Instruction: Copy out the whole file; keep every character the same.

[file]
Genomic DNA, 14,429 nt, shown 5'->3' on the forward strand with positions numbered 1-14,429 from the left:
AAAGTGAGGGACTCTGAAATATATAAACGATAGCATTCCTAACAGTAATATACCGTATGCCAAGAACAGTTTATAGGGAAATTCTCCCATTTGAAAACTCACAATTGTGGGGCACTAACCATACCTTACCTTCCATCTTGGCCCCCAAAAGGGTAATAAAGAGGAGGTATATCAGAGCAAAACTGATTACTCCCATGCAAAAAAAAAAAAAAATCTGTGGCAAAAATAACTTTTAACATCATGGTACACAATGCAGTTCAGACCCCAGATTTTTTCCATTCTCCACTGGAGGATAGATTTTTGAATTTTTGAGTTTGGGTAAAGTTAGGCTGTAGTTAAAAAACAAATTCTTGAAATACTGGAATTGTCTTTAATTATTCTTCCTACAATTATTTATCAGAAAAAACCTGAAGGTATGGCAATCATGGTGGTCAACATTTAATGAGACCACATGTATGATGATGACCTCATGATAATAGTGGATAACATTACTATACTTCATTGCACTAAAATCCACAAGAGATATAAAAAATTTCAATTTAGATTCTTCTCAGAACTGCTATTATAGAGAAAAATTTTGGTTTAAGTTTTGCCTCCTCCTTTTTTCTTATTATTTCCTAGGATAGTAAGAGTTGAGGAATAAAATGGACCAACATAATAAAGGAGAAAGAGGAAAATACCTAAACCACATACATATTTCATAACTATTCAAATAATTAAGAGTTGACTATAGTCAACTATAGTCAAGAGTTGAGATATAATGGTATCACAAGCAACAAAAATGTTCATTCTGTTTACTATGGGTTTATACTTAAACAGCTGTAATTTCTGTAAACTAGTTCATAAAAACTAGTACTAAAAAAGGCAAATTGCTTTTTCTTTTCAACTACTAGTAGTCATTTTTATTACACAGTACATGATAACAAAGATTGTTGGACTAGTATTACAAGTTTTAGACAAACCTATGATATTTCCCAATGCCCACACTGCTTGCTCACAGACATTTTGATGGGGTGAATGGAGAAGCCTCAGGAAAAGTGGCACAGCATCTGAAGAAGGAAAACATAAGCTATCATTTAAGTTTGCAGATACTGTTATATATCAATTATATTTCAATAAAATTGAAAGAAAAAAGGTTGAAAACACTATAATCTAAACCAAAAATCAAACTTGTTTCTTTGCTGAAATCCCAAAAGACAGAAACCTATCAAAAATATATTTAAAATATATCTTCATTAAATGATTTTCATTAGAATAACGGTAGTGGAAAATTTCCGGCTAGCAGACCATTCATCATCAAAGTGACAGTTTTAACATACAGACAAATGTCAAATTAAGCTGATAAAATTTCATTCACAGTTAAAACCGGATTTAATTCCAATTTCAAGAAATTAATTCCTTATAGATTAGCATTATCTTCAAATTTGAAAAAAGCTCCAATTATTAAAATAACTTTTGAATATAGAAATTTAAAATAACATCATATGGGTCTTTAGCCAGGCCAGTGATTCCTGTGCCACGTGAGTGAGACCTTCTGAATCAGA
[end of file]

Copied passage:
Genomic DNA, 14,429 nt, shown 5'->3' on the forward strand with positions numbered 1-14,429 from the left:
AAAGTGAGGGACTCTGAAATATATAAACGATAGCATTCCTAACAGTAATATACCGTATGCCAAGAACAGTTTATAGGGAAATTCTCCCATTTGAAAACTCACAATTGTGGGGCACTAACCATACCTTACCTTCCATCTTGGCCCCCAAAAGGGTAATAAAGAGGAGGTATATCAGAGCAAAACTGATTACTCCCATGCAAAAAAAAAAAAAAATCTGTGGCAAAAATAACTTTTAACATCATGGTACACAATGCAGTTCAGACCCCAGATTTTTTCCATTCTCCACTGGAGGATAGATTTTTGAATTTTTGAGTTTGGGTAAAGTTAGGCTGTAGTTAAAAAACAAATTCTTGAAATACTGGAATTGTCTTTAATTATTCTTCCTACAATTATTTATCAGAAAAAACCTGAAGGTATGGCAATCATGGTGGTCAACATTTAATGAGACCACATGTATGATGATGACCTCATGATAATAGTGGATAACATTACTATACTTCATTGCACTAAAATCCACAAGAGATATAAAAAATTTCAATTTAGATTCTTCTCAGAACTGCTATTATAGAGAAAAATTTTGGTTTAAGTTTTGCCTCCTCCTTTTTTCTTATTATTTCCTAGGATAGTAAGAGTTGAGGAATAAAATGGACCAACATAATAAAGGAGAAAGAGGAAAATACCTAAACCACATACATATTTCATAACTATTCAAATAATTAAGAGTTGACTATAGTCAACTATAGTCAAGAGTTGAGATATAATGGTATCACAAGCAACAAAAATGTTCATTCTGTTTACTATGGGTTTATACTTAAACAGCTGTAATTTCTGTAAACTAGTTCATAAAAACTAGTACTAAAAAAGGCAAATTGCTTTTTCTTTTCAACTACTAGTAGTCATTTTTATTACACAGTACATGATAACAAAGATTGTTGGACTAGTATTACAAGTTTTAGACAAACCTATGATATTTCCCAATGCCCACACTGCTTGCTCACAGACATTTTGATGGGGTGAATGGAGAAGCCTCAGGAAAAGTGGCACAGCATCTGAAGAAGGAAAACATAAGCTATCATTTAAGTTTGCAGATACTGTTATATATCAATTATATTTCAATAAAATTGAAAGAAAAAAGGTTGAAAACACTATAATCTAAACCAAAAATCAAACTTGTTTCTTTGCTGAAATCCCAAAAGACAGAAACCTATCAAAAATATATTTAAAATATATCTTCATTAAATGATTTTCATTAGAATAACGGTAGTGGAAAATTTCCGGCTAGCAGACCATTCATCATCAAAGTGACAGTTTTAACATACAGACAAATGTCAAATTAAGCTGATAAAATTTCATTCACAGTTAAAACCGGATTTAATTCCAATTTCAAGAAATTAATTCCTTATAGATTAGCATTATCTTCAAATTTGAAAAAAGCTCCAATTATTAAAATAACTTTTGAATATAGAAATTTAAAATAACATCATATGGGTCTTTAGCCAGGCCAGTGATTCCTGTGCCACGTGAGTGAGACCTTCTGAATCAGA